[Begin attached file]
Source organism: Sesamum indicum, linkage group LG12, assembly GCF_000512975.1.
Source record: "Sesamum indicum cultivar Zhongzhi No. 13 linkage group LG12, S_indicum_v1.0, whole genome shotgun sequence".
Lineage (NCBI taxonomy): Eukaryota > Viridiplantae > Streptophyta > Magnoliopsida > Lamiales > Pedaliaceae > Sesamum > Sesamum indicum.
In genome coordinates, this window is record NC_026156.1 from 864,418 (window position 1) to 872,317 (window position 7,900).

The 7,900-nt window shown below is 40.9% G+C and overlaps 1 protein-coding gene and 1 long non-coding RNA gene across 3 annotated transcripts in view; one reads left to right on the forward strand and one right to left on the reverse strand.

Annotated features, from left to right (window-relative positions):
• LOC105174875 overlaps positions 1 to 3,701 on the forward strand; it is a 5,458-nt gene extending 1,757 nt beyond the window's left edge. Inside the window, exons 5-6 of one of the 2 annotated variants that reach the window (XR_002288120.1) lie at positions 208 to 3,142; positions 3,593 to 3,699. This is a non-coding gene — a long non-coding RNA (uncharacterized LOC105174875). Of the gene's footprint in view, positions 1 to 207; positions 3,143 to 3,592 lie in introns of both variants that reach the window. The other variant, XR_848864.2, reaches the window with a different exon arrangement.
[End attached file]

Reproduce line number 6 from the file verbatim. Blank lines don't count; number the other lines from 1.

Annotated features, from left to right (window-relative positions):